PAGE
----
Bullets found at high school

Girl suspended after confessing to having ammunition in her bag

`No threat' existed, officials say

Round found on bus, in classroom Oct. 20 at Westminster High

Carroll County

October 28, 2004|By Gina Davis | Gina Davis,SUN STAFF

A Westminster High School student has been suspended after it was discovered she brought bullets to school in her backpack, officials said yesterday.

No other students were involved, and no one else has been disciplined, schools Superintendent Charles I. Ecker said yesterday. He would not say for how long the student has been suspended, but added that a 10-day suspension is the maximum a principal is allowed to mete out without the superintendent's permission. Ecker said he has not received a request for a longer term.

The school system has a zero-tolerance policy regarding weapons and drugs.

While the student, who was not identified, is being disciplined, school officials said they do not believe she intended to bring the bullets to school.

"The young lady inadvertently had a couple of rounds in her backpack," said Larry Faries, the school system's security coordinator.

Two unspent bullets - one on a school bus, the other in a classroom - were found Oct. 20, said John Seaman, the school's principal. A bus driver found one bullet on the bus and turned it over to transportation department officials, who brought it to the school the next day.

The second bullet was also found Oct. 20, but by a student who took it home with him, Seaman said. The student who took the bullet home mentioned it to a teacher Oct. 21, the principal said. The teacher told the principal, who talked to the student and determined it was the same kind of bullet as the one found on the bus. The principal retrieved the second bullet from the student Friday.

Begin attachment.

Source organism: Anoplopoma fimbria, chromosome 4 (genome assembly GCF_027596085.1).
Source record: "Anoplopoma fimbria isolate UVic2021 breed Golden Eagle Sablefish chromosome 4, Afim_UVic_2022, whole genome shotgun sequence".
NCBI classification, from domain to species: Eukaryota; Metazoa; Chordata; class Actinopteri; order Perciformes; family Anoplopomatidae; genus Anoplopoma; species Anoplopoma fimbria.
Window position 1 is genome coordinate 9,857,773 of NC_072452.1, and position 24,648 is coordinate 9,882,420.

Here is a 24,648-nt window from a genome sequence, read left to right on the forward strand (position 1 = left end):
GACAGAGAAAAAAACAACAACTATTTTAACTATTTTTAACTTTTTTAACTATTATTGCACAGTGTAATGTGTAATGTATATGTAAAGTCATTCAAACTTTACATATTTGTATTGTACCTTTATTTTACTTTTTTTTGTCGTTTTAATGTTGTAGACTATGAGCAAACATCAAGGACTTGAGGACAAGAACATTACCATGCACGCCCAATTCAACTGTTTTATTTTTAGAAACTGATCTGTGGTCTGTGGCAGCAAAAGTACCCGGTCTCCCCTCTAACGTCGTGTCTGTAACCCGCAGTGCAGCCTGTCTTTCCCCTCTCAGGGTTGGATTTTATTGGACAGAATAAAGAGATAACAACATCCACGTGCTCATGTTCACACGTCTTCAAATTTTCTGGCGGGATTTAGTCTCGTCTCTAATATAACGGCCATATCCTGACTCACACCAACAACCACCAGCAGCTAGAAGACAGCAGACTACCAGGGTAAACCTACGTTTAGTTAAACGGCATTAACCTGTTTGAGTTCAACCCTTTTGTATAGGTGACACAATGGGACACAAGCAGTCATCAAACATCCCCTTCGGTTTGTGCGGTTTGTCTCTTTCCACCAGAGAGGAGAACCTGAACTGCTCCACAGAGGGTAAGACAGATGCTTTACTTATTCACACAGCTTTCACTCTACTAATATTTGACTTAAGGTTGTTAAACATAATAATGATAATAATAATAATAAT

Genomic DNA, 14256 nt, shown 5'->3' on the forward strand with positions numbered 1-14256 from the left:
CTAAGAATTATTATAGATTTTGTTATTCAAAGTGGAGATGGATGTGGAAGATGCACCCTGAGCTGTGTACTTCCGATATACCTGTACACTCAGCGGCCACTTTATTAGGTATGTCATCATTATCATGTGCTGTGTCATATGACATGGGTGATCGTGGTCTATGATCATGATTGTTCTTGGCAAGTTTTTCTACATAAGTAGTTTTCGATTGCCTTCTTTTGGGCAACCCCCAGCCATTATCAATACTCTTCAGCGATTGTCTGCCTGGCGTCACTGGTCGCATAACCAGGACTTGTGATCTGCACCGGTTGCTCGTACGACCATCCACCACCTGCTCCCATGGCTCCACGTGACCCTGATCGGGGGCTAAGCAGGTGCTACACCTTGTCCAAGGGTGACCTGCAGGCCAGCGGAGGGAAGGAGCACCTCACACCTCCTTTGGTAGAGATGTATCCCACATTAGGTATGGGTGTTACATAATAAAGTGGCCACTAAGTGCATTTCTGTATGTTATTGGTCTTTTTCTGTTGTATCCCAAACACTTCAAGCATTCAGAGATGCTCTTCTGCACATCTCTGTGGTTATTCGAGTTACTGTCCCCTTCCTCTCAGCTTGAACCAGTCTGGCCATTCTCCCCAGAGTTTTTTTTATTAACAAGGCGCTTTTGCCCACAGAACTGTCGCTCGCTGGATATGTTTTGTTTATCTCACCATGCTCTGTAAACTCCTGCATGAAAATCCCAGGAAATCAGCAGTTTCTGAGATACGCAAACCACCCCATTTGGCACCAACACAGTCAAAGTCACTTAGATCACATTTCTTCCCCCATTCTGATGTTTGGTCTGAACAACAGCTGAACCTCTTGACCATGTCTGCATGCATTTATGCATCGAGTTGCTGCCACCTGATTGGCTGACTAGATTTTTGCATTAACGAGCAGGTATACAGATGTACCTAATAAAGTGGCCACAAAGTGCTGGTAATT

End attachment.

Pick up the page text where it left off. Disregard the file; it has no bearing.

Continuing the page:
After school officials questioned several students Friday and Monday, the student confessed to an assistant principal, Seaman said.

The student told school officials that a non-student male friend asked her "about two weeks ago" to keep the bullets for him because he had to pass through a metal detector, but she forgot she had the bullets in her backpack, the principal said.

State police investigated the incident and determined "no threat" existed and the girl had unintentionally brought the bullets to school, Ecker said. He said the bullets are thought to be for a hunting rifle.

State police launched a second investigation Sunday after rumors surfaced at a Friday night football game that someone was coming to the school with a gun and a "hit list" of targeted individuals, Faries said. He said police determined the rumors were unfounded.

The principal said Monday that he had additional police and school officials at the school "to reassure parents."

Ecker and Seaman said school officials communicated information regarding the incident and the investigations Monday to as many parents as possible through an automatic phone-dialing system with a message from Seaman.

The school's principal also sent home two letters to parents Monday, one written that morning and the second written in the afternoon after the girl acknowledged she had brought the bullets.

"We take these things seriously," Ecker said. "We want parents to know we do investigations of any rumors or allegations or anything like this. We take whatever steps are necessary to keep schools safe."

Baltimore Sun Articles
Please note the green-lined linked article text has been applied commercially without any involvement from our newsroom editors, reporters or any other editorial staff.